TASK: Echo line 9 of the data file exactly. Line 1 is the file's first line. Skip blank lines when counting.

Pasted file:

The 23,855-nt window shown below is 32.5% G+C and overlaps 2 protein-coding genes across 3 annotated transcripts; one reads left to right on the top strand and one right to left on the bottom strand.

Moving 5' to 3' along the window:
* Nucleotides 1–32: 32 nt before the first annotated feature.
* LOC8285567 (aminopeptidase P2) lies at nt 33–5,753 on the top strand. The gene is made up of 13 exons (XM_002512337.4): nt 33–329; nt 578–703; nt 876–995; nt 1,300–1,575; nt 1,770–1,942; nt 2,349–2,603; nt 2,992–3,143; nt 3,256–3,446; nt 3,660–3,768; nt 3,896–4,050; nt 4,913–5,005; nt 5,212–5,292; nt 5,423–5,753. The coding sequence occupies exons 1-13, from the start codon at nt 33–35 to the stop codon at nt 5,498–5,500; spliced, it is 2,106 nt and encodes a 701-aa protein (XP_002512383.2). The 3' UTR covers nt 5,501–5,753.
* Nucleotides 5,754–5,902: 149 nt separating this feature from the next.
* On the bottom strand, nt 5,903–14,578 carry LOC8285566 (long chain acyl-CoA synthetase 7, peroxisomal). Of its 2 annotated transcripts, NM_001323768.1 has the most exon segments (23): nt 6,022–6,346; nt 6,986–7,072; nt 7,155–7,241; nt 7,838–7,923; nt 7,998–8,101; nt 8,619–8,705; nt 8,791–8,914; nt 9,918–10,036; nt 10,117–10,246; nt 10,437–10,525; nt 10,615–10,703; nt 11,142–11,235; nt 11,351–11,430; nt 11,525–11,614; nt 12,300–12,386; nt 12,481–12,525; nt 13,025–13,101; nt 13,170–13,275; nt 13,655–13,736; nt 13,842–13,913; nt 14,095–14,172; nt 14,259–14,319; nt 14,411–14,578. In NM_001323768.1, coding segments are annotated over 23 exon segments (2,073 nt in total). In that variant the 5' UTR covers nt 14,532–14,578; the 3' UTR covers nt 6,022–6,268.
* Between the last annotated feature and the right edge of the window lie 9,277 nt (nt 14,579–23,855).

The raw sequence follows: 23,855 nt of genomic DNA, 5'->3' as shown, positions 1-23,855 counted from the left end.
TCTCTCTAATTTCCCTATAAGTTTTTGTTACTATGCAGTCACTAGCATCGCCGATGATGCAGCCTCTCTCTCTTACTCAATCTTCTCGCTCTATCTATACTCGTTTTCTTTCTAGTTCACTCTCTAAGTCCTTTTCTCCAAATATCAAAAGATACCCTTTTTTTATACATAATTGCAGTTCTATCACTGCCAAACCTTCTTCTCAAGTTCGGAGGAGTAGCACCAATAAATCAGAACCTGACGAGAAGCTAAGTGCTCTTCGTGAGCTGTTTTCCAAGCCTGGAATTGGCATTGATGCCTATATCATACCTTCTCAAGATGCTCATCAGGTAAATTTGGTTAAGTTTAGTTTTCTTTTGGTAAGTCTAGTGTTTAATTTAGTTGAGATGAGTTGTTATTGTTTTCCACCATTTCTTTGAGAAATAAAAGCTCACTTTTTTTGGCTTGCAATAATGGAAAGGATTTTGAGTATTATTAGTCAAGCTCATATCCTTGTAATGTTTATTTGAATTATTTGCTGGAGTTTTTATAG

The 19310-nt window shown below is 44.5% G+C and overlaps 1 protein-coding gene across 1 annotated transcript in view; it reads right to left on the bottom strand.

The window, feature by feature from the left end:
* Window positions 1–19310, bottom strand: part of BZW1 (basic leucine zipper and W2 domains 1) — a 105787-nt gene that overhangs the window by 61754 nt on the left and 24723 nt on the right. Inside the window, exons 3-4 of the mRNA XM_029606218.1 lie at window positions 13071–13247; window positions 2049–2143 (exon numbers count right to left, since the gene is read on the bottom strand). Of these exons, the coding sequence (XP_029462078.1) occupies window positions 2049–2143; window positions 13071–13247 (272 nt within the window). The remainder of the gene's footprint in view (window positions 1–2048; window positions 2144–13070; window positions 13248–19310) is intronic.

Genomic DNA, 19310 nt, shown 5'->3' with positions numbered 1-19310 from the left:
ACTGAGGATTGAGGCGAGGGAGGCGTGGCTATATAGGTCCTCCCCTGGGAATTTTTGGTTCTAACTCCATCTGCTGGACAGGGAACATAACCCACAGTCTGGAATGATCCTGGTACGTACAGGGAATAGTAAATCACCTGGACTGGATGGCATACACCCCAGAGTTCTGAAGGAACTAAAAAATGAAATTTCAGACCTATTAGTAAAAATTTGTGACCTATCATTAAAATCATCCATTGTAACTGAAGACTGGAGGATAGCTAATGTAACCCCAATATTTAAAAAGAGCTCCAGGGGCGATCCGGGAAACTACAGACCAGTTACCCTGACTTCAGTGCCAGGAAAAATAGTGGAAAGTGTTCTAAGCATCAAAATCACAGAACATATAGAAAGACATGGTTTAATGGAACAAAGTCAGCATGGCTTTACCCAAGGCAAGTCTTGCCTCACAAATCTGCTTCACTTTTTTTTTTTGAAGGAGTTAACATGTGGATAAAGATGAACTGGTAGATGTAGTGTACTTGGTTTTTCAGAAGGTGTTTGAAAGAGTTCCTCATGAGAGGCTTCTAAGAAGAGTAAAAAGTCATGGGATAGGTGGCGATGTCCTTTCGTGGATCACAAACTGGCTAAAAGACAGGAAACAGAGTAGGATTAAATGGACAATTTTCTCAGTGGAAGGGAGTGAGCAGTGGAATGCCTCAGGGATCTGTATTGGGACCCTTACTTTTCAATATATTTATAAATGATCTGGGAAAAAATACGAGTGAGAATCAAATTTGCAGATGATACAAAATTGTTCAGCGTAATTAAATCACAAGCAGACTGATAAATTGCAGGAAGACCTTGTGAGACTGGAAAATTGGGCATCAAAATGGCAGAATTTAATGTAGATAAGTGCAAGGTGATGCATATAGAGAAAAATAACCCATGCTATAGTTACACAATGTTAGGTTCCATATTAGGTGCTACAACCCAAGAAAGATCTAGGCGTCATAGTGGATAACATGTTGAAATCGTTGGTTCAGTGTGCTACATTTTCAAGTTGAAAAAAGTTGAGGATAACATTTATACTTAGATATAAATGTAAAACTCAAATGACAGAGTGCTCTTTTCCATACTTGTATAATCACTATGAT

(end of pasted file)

TCTCTCTAATTTCCCTATAAGTTTTTGTTACTATGCAGTCACTAGCATCGCCGATGATGCAGCCTCTCTCTCTTACTCAATCTTCTCGCTCTATCTATACTCGTTTTCTTTCTAGTTCACTCTCTAAGTCCTTTTCTCCAAATATCAAAAGATACCCTTTTTTTATACATAATTGCAGTTCTATCACTGCCAAACCTTCTTCTCAAGTTCGGAGGAGTAGCACCAATAAATCAGAACCTGACGAGAAGCTAAGTGCTCTTCGTGAGCTGTTTTCCAAGCCTGGAATTGGCATTGATGCCTATATCATACCTTCTCAAGATGCTCATCAGGTAAATTTGGTTAAGTTTAGTTTTCTTTTGGTAAGTCTAGTGTTTAATTTAGTTGAGATGAGTTGTTATTGTTTTCCACCATTTCTTTGAGAAATAAAAGCTCACTTTTTTTGGCTTGCAATAATGGAAAGGATTTTGAGTATTATTAGTCAAGCTCATATCCTTGTAATGTTTATTTGAATTATTTGCTGGAGTTTTTATAG